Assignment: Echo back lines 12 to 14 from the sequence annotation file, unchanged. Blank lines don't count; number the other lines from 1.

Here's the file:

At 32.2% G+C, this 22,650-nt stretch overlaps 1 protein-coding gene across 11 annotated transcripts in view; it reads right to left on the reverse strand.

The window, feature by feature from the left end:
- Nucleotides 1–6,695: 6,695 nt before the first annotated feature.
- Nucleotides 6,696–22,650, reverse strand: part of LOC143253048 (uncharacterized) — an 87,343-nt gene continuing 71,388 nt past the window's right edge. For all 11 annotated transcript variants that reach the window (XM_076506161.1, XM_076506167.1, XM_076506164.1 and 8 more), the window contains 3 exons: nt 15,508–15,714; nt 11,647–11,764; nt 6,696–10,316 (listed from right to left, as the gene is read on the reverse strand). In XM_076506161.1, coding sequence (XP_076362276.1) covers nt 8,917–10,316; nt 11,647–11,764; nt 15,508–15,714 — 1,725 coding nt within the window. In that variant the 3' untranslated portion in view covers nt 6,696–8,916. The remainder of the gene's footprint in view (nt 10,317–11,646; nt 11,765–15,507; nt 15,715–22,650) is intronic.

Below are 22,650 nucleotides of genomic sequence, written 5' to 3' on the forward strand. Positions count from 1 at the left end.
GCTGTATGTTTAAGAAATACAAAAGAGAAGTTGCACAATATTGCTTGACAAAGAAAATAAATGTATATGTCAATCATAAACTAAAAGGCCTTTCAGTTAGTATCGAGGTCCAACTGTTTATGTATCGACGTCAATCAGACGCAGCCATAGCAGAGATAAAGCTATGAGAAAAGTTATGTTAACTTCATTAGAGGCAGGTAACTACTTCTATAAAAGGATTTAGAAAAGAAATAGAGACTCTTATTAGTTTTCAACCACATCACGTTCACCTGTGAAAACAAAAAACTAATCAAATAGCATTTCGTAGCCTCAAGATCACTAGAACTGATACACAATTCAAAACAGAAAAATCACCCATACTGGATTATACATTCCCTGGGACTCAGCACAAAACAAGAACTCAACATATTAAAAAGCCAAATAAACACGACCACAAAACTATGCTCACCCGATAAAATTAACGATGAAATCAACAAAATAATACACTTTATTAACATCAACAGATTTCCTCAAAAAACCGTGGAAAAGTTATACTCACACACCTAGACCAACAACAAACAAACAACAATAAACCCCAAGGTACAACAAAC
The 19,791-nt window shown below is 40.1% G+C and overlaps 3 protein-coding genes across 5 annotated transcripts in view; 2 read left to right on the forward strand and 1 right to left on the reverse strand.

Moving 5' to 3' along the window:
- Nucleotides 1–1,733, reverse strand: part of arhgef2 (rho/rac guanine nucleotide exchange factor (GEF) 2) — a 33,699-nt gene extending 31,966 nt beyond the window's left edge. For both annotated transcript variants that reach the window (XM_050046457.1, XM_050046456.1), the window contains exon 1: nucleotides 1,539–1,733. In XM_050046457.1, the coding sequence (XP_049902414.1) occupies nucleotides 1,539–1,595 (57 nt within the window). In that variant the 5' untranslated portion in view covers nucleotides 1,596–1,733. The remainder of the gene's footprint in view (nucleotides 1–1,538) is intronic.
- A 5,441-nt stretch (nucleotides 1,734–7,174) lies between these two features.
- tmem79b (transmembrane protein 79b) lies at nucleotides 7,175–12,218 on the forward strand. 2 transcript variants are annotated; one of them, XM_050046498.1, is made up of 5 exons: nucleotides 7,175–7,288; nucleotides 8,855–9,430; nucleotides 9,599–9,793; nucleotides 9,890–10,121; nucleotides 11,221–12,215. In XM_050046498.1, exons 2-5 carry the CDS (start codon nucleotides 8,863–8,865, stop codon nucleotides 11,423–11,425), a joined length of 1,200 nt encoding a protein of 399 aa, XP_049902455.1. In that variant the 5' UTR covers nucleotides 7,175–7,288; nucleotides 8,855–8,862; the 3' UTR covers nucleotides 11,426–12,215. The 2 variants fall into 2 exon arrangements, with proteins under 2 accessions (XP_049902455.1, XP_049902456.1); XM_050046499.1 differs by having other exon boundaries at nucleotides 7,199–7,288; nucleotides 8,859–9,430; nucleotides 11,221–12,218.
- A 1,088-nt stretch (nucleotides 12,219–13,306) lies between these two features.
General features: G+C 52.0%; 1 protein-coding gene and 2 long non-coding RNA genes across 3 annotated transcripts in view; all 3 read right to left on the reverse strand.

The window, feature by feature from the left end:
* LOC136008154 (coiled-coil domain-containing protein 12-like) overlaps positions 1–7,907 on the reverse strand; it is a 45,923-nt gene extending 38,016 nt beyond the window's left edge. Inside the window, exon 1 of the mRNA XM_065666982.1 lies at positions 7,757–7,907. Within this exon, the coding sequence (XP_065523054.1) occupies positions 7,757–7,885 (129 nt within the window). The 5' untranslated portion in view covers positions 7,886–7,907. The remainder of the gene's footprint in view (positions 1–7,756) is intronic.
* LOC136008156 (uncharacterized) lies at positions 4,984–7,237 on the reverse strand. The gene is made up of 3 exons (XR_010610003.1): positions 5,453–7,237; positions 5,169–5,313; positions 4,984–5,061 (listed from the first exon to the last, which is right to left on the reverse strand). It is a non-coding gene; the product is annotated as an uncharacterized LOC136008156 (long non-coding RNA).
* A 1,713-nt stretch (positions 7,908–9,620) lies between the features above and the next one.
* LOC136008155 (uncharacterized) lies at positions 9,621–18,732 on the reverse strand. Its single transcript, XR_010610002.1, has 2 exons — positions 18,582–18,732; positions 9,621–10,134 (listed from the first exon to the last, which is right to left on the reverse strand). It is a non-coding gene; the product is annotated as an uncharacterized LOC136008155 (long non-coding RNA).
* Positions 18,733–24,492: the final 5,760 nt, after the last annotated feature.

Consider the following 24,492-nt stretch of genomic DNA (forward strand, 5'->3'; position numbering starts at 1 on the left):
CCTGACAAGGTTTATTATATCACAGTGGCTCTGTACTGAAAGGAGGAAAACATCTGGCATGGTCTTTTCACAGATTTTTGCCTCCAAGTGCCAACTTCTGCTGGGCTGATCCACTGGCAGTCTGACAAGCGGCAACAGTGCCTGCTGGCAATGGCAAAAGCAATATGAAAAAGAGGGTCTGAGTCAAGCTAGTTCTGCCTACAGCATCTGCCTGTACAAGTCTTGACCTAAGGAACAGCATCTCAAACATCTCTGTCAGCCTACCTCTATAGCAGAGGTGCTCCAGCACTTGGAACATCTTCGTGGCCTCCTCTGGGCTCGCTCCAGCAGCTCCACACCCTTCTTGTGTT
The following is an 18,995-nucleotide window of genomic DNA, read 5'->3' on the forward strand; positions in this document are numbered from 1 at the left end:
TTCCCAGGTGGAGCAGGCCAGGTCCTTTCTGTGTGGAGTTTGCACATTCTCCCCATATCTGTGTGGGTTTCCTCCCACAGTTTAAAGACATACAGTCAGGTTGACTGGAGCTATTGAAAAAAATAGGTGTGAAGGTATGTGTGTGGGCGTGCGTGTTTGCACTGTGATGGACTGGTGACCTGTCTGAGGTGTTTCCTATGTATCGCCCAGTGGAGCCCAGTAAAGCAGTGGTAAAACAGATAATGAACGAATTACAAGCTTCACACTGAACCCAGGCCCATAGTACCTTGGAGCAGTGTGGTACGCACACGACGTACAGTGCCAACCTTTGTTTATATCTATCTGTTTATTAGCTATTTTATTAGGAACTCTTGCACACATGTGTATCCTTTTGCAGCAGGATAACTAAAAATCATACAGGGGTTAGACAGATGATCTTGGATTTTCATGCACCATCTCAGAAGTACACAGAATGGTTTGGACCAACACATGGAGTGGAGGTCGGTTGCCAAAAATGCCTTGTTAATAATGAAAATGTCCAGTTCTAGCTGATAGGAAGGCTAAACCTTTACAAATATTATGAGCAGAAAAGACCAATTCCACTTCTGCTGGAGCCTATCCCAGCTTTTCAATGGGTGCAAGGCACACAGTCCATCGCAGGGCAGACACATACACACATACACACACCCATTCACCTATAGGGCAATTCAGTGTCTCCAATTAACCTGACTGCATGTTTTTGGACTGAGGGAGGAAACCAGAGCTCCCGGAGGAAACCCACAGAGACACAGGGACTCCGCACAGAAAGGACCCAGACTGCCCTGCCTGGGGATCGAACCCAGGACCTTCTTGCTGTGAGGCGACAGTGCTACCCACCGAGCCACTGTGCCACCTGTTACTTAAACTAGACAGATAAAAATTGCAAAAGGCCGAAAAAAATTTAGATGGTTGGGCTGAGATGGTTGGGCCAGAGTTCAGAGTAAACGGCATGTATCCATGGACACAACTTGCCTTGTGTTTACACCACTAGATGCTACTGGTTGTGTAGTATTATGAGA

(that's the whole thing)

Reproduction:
- A 1,088-nt stretch (nucleotides 12,219–13,306) lies between these two features.
General features: G+C 52.0%; 1 protein-coding gene and 2 long non-coding RNA genes across 3 annotated transcripts in view; all 3 read right to left on the reverse strand.

The window, feature by feature from the left end: